I GAZED upon the glorious sky
And the green mountains round
And thought that when I came to lie
At rest within the ground
'T were pleasant that in flowery June 5
When brooks send up a cheerful tune
And groves a joyous sound
The sexton's hand my grave to make
The rich green mountain-turf should break.
A cell within the frozen mould 10
A coffin borne through sleet
And icy clods above it rolled
While fierce the tempests beat¡ª
Away!¡ªI will not think of these¡ª
Blue be the sky and soft the breeze 15
Earth green beneath the feet
And be the damp mould gently pressed
Into my narrow place of rest.
There through the long long summer hours
The golden light should lie 20
And thick young herbs and groups of flowers
Stand in their beauty by.
The oriole should build and tell
His love-tale close beside my cell;
The idle butterfly 25
Should rest him there and there be heard
The housewife bee and humming-bird.
And what if cheerful shouts at noon
Come from the village sent
Or song of maids beneath the moon 30
With fairy laughter blent?
And what if in the evening light
Betroth¨¨d lovers walk in sight
Of my low monument?
I would the lovely scene around 35
Might know no sadder sight nor sound.
I know that I no more should see
The season's glorious show
Nor would its brightness shine for me
Nor its wild music flow; 40
But if around my place of sleep
The friends I love should come to weep
They might not haste to go.
Soft airs and song and light and bloom
Should keep them lingering by my tomb.
These to their softened hearts should bear
The thought of what has been
And speak of one who cannot share
The gladness of the scene;
Whose part in all the pomp that fills 50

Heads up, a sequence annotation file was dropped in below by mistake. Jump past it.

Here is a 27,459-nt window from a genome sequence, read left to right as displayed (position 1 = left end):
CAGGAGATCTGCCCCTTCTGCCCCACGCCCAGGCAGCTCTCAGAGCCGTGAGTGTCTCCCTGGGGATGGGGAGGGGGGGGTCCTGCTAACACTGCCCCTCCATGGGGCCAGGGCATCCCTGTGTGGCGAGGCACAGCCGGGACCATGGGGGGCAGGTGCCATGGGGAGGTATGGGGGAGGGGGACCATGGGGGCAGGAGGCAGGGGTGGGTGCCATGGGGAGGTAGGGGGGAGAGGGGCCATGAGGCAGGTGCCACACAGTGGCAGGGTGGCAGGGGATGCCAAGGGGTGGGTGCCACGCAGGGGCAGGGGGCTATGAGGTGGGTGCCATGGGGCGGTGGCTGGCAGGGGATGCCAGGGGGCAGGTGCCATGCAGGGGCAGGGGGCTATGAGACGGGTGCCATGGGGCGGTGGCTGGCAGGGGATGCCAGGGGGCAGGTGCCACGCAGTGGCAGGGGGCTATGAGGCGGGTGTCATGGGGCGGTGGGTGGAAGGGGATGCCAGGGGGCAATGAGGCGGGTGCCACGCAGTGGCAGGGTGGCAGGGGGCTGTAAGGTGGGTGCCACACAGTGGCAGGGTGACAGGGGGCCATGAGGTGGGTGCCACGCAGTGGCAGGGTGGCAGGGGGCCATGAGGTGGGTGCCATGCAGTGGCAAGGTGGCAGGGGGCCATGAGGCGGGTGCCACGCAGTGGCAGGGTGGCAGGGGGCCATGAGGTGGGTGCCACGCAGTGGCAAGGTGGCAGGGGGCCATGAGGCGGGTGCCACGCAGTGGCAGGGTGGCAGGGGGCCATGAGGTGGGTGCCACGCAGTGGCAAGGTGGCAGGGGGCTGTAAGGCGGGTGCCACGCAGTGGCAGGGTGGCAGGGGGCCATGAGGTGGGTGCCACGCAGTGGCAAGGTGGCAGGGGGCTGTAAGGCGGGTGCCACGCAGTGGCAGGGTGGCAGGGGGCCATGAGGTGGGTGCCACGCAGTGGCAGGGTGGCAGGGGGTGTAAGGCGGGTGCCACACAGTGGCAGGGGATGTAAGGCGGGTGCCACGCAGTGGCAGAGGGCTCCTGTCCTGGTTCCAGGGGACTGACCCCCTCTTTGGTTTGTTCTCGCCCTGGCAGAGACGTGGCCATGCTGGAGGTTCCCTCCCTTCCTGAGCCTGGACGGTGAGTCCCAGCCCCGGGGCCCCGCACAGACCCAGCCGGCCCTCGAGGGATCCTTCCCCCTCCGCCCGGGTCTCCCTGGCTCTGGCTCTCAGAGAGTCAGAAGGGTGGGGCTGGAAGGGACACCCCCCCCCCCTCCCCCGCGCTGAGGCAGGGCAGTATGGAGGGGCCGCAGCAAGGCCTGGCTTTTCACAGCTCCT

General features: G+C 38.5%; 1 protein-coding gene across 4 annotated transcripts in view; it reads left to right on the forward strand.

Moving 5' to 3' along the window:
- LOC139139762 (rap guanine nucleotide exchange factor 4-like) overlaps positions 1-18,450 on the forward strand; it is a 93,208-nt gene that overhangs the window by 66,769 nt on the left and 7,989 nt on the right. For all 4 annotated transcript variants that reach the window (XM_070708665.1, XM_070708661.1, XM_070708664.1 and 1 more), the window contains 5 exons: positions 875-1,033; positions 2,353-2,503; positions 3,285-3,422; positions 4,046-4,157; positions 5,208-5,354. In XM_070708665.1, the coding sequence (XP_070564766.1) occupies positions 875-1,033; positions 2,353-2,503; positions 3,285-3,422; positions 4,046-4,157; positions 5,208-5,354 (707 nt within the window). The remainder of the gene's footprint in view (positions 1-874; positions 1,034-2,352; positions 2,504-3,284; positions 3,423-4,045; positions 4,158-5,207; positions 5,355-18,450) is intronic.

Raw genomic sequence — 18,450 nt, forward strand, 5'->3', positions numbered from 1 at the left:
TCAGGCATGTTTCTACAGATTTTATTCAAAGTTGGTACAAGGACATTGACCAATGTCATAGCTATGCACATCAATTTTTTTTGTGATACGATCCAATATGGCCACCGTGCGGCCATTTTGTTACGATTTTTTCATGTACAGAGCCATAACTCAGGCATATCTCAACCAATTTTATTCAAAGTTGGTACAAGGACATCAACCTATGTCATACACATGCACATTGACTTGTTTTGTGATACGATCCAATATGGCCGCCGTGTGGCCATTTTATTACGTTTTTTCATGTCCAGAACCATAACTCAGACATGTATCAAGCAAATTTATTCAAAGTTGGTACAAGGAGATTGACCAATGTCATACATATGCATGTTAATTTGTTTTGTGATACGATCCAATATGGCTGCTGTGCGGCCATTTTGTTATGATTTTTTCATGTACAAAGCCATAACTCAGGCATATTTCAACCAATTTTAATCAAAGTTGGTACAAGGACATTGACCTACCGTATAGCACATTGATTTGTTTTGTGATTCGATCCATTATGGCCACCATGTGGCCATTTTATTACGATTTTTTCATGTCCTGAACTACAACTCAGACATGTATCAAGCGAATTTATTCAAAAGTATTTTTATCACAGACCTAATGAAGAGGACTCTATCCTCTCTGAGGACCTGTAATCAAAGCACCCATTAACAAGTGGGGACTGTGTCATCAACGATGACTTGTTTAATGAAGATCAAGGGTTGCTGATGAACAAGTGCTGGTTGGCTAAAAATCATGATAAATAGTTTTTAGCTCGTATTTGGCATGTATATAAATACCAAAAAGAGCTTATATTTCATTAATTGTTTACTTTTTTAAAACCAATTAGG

The circuit of the summer hills
Is that his grave is green;
And deeply would their hearts rejoice
To hear again his living voice.
William Cullen Bryant | |
THE MELANCHOLY days have come the saddest of the year
Of wailing winds and naked woods and meadows brown and sere;
Heaped in the hollows of the grove the autumn leaves lie dead;
They rustle to the eddying gust and to the rabbit's tread;
The robin and the wren are flown and from the shrubs the jay 5
And from the wood-top calls the crow through all the gloomy day.
Where are the flowers the fair young flowers that lately sprang and stood
In brighter light and softer airs a beauteous sisterhood?
Alas! they all are in their graves the gentle race of flowers
Are lying in their lowly beds with the fair and good of ours.
The rain is falling where they lie but the cold November rain
Calls not from out the gloomy earth the lovely ones again.
The wind-flower and the violet they perished long ago
And the brier-rose and the orchis died amid the summer glow;
But on the hill the goldenrod and the aster in the wood 15
And the blue sunflower by the brook in autumn beauty stood
Till fell the frost from the clear cold heaven as falls the plague on men
And the brightness of their smile was gone from upland glade and glen.
And now when comes the calm mild day as still such days will come
To call the squirrel and the bee from out their winter home; 20
When the sound of dropping nuts is heard though all the trees are still
And twinkle in the smoky light the waters of the rill
The south wind searches for the flowers whose fragrance late he bore
And sighs to find them in the wood and by the stream no more.
And then I think of one who in her youthful beauty died 25